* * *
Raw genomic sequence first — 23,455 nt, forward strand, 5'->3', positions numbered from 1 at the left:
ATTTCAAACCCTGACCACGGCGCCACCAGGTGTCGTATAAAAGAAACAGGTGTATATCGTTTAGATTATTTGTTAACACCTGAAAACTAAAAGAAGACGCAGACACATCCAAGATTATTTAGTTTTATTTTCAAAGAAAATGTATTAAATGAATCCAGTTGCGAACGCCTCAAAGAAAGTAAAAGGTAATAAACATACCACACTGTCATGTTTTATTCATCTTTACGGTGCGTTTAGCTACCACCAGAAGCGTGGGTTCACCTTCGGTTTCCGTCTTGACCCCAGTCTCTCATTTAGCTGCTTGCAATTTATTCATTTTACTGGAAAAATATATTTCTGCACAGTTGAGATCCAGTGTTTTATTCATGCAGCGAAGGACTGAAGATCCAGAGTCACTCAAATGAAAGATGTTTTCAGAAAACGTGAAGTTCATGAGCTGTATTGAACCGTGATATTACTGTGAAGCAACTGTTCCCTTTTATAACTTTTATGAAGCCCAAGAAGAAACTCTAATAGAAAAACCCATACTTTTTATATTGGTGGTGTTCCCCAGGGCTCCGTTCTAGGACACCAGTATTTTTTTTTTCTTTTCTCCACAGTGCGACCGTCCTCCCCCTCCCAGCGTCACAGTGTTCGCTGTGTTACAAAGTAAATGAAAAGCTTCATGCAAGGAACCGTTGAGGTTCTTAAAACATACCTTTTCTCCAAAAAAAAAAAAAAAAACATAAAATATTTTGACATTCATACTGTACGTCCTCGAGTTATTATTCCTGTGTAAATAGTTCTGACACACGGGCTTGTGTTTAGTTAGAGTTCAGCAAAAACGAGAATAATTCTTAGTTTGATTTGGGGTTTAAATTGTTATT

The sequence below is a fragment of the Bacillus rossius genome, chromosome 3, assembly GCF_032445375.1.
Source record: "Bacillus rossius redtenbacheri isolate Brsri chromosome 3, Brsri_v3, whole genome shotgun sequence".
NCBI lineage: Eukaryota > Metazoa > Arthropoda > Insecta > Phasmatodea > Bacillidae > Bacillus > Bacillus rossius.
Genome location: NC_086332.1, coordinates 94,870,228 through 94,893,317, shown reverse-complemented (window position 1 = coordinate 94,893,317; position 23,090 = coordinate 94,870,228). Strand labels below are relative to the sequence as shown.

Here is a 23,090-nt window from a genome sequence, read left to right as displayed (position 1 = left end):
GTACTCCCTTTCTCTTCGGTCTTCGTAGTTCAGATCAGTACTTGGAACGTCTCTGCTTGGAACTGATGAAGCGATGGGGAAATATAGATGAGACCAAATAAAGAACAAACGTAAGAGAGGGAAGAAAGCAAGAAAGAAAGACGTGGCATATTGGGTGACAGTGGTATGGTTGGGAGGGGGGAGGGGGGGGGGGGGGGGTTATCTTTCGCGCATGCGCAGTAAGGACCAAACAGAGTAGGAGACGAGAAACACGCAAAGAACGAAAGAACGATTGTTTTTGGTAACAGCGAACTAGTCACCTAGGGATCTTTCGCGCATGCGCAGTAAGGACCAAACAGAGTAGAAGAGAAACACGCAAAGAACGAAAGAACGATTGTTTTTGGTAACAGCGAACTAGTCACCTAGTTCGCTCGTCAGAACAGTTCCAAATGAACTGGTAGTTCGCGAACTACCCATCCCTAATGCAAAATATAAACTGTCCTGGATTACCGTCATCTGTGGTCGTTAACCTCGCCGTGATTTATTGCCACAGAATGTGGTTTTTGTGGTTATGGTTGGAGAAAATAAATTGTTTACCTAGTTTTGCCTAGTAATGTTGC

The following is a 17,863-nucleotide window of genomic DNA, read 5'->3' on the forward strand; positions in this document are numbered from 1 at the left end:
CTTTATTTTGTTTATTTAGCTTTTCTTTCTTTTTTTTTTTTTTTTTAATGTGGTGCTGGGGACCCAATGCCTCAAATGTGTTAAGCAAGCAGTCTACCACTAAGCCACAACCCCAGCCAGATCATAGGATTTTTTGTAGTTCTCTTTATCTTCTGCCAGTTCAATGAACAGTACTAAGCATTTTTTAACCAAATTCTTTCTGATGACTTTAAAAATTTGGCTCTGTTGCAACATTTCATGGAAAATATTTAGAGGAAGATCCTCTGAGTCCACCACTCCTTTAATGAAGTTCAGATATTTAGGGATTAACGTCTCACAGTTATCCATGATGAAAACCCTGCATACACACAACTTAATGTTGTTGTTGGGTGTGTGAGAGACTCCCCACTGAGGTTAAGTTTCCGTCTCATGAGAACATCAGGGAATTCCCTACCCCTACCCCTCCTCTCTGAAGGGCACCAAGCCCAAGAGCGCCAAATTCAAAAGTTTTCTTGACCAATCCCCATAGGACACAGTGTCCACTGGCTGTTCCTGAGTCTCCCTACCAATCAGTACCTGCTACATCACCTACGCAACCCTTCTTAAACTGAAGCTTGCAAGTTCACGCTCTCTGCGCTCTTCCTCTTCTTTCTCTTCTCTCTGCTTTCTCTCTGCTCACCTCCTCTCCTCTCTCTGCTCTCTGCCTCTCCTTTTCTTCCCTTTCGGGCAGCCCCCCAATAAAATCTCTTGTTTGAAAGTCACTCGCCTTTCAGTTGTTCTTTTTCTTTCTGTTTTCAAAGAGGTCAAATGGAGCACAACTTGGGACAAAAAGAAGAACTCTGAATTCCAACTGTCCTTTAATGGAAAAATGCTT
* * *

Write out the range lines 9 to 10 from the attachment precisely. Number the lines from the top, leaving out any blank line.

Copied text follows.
The following is a 17,863-nucleotide window of genomic DNA, read 5'->3' on the forward strand; positions in this document are numbered from 1 at the left end:
CTTTATTTTGTTTATTTAGCTTTTCTTTCTTTTTTTTTTTTTTTTTAATGTGGTGCTGGGGACCCAATGCCTCAAATGTGTTAAGCAAGCAGTCTACCACTAAGCCACAACCCCAGCCAGATCATAGGATTTTTTGTAGTTCTCTTTATCTTCTGCCAGTTCAATGAACAGTACTAAGCATTTTTTAACCAAATTCTTTCTGATGACTTTAAAAATTTGGCTCTGTTGCAACATTTCATGGAAAATATTTAGAGGAAGATCCTCTGAGTCCACCACTCCTTTAATGAAGTTCAGATATTTAGGGATTAACGTCTCACAGTTATCCATGATGAAAACCCTGCATACACACAACTTAATGTTGTTGTTGGGTGTGTGAGAGACTCCCCACTGAGGTTAAGTTTCCGTCTCATGAGAACATCAGGGAATTCCCTACCCCTACCCCTCCTCTCTGAAGGGCACCAAGCCCAAGAGCGCCAAATTCAAAAGTTTTCTTGACCAATCCCCATAGGACACAGTGTCCACTGGCTGTTCCTGAGTCTCCCTACCAATCAGTACCTGCTACATCACCTACGCAACCCTTCTTAAACTGAAGCTTGCAAGTTCACGCTCTCTGCGCTCTTCCTCTTCTTTCTCTTCTCTCTGCTTTCTCTCTGCTCACCTCCTCTCCTCTCTCTGCTCTCTGCCTCTCCTTTTCTTCCCTTTCGGGCAGCCCCCCAATAAAATCTCTTGTTTGAAAGTCACTCGCCTTTCAGTTGTTCTTTTTCTTTCTGTTTTCAAAGAGGTCAAATGGAGCACAACTTGGGACAAAAAGAAGAACTCTGAATTCCAACTGTCCTTTAATGGAAAAATGCTT